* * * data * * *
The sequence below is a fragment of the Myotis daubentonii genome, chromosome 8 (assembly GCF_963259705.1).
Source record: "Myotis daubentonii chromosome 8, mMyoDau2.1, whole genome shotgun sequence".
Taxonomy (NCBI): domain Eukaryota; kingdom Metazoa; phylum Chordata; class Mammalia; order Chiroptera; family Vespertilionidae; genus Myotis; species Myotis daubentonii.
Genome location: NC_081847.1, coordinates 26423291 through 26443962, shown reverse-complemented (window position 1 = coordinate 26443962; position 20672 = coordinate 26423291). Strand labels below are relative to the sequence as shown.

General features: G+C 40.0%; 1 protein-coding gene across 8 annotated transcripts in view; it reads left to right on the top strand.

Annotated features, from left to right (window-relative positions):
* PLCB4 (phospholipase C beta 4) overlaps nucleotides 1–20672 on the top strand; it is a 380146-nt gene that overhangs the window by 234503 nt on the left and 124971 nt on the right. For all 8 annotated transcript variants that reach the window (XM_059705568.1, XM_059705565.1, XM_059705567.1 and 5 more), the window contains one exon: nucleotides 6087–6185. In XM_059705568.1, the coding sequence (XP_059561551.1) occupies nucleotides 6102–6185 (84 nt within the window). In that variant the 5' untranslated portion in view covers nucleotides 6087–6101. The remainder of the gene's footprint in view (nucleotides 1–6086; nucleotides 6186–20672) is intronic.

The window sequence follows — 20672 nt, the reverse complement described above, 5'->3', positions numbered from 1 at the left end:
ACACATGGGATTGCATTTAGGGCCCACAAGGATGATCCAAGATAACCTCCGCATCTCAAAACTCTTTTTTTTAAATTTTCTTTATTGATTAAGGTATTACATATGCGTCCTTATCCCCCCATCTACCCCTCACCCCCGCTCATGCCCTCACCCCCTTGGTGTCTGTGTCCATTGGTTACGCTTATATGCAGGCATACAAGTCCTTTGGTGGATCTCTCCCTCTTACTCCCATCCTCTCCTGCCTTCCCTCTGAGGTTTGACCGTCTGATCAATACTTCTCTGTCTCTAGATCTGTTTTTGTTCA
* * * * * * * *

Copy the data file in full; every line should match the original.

The sequence below is a fragment of the Myotis daubentonii genome, chromosome 8 (assembly GCF_963259705.1).
Source record: "Myotis daubentonii chromosome 8, mMyoDau2.1, whole genome shotgun sequence".
Taxonomy (NCBI): domain Eukaryota; kingdom Metazoa; phylum Chordata; class Mammalia; order Chiroptera; family Vespertilionidae; genus Myotis; species Myotis daubentonii.
Genome location: NC_081847.1, coordinates 26423291 through 26443962, shown reverse-complemented (window position 1 = coordinate 26443962; position 20672 = coordinate 26423291). Strand labels below are relative to the sequence as shown.

General features: G+C 40.0%; 1 protein-coding gene across 8 annotated transcripts in view; it reads left to right on the top strand.

Annotated features, from left to right (window-relative positions):
* PLCB4 (phospholipase C beta 4) overlaps nucleotides 1–20672 on the top strand; it is a 380146-nt gene that overhangs the window by 234503 nt on the left and 124971 nt on the right. For all 8 annotated transcript variants that reach the window (XM_059705568.1, XM_059705565.1, XM_059705567.1 and 5 more), the window contains one exon: nucleotides 6087–6185. In XM_059705568.1, the coding sequence (XP_059561551.1) occupies nucleotides 6102–6185 (84 nt within the window). In that variant the 5' untranslated portion in view covers nucleotides 6087–6101. The remainder of the gene's footprint in view (nucleotides 1–6086; nucleotides 6186–20672) is intronic.

The window sequence follows — 20672 nt, the reverse complement described above, 5'->3', positions numbered from 1 at the left end:
ACACATGGGATTGCATTTAGGGCCCACAAGGATGATCCAAGATAACCTCCGCATCTCAAAACTCTTTTTTTTAAATTTTCTTTATTGATTAAGGTATTACATATGCGTCCTTATCCCCCCATCTACCCCTCACCCCCGCTCATGCCCTCACCCCCTTGGTGTCTGTGTCCATTGGTTACGCTTATATGCAGGCATACAAGTCCTTTGGTGGATCTCTCCCTCTTACTCCCATCCTCTCCTGCCTTCCCTCTGAGGTTTGACCGTCTGATCAATACTTCTCTGTCTCTAGATCTGTTTTTGTTCA